Refactoring: Communication and Time

torstaina, maaliskuuta 06, 2008

A recent lunch led to a great conversation about refactoring other developers’ code and when it is reasonable to do so. Generally, I believe it's unwise to refactor other developer's code without talking about it first. Especially when the code you want to refactor is a peer or a lead. We came to a conclusion that it is fair to refactor without comment when you are under a tight deadline and its the only way you can see to fix the problem.
First, I really don't like refactoring someone else's code if that person still works at the company. It can be seen as a vote of no confidence and a real ego bruiser. Even the worst developer still takes pride in his work and making that person upset or angry does not make your project go more smoothly. Discussions, mentoring and positive criticism will often get the point across and the person learns how to write better code.
There are still times when it is reasonable to go ahead and refactor the code without warning. Let's say you are working the weekend to hit a deadline and you have to make sweeping changes to someone else's code and you can't get in touch with him. This scenario happens in somewhat older projects where the old code has been patched over and over again. It was good code once, but the application has grown beyond the algorithm. The best way to fix it is to rewrite it into clean code that fits current requirements.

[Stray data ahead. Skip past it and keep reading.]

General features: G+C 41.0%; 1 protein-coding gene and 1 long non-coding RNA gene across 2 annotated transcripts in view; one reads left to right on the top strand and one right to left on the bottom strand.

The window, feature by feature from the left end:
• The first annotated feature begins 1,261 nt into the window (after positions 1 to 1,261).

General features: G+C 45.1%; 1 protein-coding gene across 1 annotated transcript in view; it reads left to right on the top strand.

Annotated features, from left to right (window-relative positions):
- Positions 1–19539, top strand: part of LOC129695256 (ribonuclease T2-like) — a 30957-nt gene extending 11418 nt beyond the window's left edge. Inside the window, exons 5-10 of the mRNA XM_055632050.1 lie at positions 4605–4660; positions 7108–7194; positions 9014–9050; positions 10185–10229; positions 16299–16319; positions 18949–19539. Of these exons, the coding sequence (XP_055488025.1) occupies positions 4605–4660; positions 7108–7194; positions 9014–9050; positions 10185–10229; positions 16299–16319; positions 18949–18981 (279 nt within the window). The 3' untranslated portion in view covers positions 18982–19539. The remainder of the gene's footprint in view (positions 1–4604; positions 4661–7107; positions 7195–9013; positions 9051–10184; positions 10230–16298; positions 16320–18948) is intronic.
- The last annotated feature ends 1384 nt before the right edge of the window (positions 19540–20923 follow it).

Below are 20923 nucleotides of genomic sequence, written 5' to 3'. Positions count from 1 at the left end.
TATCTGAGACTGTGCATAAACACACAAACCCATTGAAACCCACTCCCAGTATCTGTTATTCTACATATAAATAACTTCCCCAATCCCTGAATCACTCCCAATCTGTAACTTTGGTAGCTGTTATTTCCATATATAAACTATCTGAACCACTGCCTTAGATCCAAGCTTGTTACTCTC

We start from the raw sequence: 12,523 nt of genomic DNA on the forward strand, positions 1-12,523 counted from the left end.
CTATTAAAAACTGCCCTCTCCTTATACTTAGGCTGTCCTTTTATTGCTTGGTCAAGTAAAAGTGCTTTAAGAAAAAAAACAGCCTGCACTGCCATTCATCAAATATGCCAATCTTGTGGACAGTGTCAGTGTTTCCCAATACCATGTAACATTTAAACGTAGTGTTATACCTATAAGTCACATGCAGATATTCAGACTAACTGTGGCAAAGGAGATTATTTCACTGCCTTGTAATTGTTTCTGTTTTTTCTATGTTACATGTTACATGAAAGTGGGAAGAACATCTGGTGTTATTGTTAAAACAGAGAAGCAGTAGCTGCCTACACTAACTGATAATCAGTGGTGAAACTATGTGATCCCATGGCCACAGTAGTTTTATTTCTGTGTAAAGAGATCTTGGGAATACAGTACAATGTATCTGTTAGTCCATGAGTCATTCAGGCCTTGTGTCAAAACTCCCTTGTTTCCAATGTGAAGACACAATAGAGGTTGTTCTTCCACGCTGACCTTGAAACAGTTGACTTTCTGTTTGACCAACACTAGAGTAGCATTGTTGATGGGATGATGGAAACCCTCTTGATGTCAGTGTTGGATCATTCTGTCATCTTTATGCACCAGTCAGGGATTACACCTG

Hopefully you have a good understanding of what the code is supposed to do and can write one or more replacement methods that adds new functionality while faithfully recreating the old. It is very easy in these situations to regress. At this point, the best thing to do is to test, commit the code and then tell the developer responsible for code about what you did and why. Most people will be gracious and happy that you fixed what was probably seen as a burden. Other developers may get really crabby or even yell about the changes. However, hitting deadlines is often more important than personal egos and real pros are often ready to accept that.
Another scenario is when you are the lead developer and you have several people churning out code for a set of features. Sometimes you have to integrate all that code which often requires some measure of refactoring. You may see, for example, that an algorithm is simply incorrect and will not operate correctly. If you have time, you should bring it to the attention of the responsible developer and communicate the problem. If a deadline is looming then you are probably better off just making the changes and telling the person about it later.
Clearly, there are two common themes here. The first is that communication is critical, whether good or bad. The idea is to drive home why you made changes to explain your point of view and hopefully get buy in. Its also the opportunity to find out whether your change is really appropriate. Sometimes the refactored code is worse because it introduces regressions in other concealed areas. The owning developer is often the only person that knows about these other dependent components.
The second theme is time. The tighter the deadline, the faster you have to move. Missing deadlines can impact sales, support, documentation, QA, salaries and staffing. This may sound a little over the top, but many customers only budget and buy during certain times of the year. Missing a customer's budgetary or buying cycle can mean missing an entire year's worth of revenue from that customer. Small companies with few customers are very sensitive to losing revenue. Consequently, slipping a date because you didn't want to modify someone else's code is usually not helpful.
Communicate and delegate when there is time and refactor carefully when there isn't.

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